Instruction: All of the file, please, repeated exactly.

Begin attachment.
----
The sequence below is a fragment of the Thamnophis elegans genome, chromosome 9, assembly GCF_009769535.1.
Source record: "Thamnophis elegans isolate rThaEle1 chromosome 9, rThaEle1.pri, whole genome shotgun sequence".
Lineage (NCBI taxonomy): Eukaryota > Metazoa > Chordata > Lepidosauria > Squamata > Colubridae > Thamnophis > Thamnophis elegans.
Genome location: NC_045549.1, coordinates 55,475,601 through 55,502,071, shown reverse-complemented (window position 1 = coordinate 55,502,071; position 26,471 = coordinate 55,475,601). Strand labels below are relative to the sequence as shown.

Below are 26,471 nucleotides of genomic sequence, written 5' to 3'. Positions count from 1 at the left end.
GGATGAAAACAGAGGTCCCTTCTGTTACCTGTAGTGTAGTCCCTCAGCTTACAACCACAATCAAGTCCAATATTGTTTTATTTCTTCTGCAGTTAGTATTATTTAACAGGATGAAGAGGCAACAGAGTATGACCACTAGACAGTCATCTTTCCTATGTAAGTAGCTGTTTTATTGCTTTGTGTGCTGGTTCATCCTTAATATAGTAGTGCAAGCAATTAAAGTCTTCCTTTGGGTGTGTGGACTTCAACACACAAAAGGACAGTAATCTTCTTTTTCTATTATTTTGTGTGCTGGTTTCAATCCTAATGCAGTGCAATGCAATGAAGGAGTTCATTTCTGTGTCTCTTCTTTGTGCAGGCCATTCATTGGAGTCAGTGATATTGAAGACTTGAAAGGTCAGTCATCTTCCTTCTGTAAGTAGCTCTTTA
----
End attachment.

The sequence below is a fragment of the Thamnophis elegans genome, chromosome 9, assembly GCF_009769535.1.
Source record: "Thamnophis elegans isolate rThaEle1 chromosome 9, rThaEle1.pri, whole genome shotgun sequence".
Lineage (NCBI taxonomy): Eukaryota > Metazoa > Chordata > Lepidosauria > Squamata > Colubridae > Thamnophis > Thamnophis elegans.
Genome location: NC_045549.1, coordinates 55,475,601 through 55,502,071, shown reverse-complemented (window position 1 = coordinate 55,502,071; position 26,471 = coordinate 55,475,601). Strand labels below are relative to the sequence as shown.

Below are 26,471 nucleotides of genomic sequence, written 5' to 3'. Positions count from 1 at the left end.
GGATGAAAACAGAGGTCCCTTCTGTTACCTGTAGTGTAGTCCCTCAGCTTACAACCACAATCAAGTCCAATATTGTTTTATTTCTTCTGCAGTTAGTATTATTTAACAGGATGAAGAGGCAACAGAGTATGACCACTAGACAGTCATCTTTCCTATGTAAGTAGCTGTTTTATTGCTTTGTGTGCTGGTTCATCCTTAATATAGTAGTGCAAGCAATTAAAGTCTTCCTTTGGGTGTGTGGACTTCAACACACAAAAGGACAGTAATCTTCTTTTTCTATTATTTTGTGTGCTGGTTTCAATCCTAATGCAGTGCAATGCAATGAAGGAGTTCATTTCTGTGTCTCTTCTTTGTGCAGGCCATTCATTGGAGTCAGTGATATTGAAGACTTGAAAGGTCAGTCATCTTCCTTCTGTAAGTAGCTCTTTA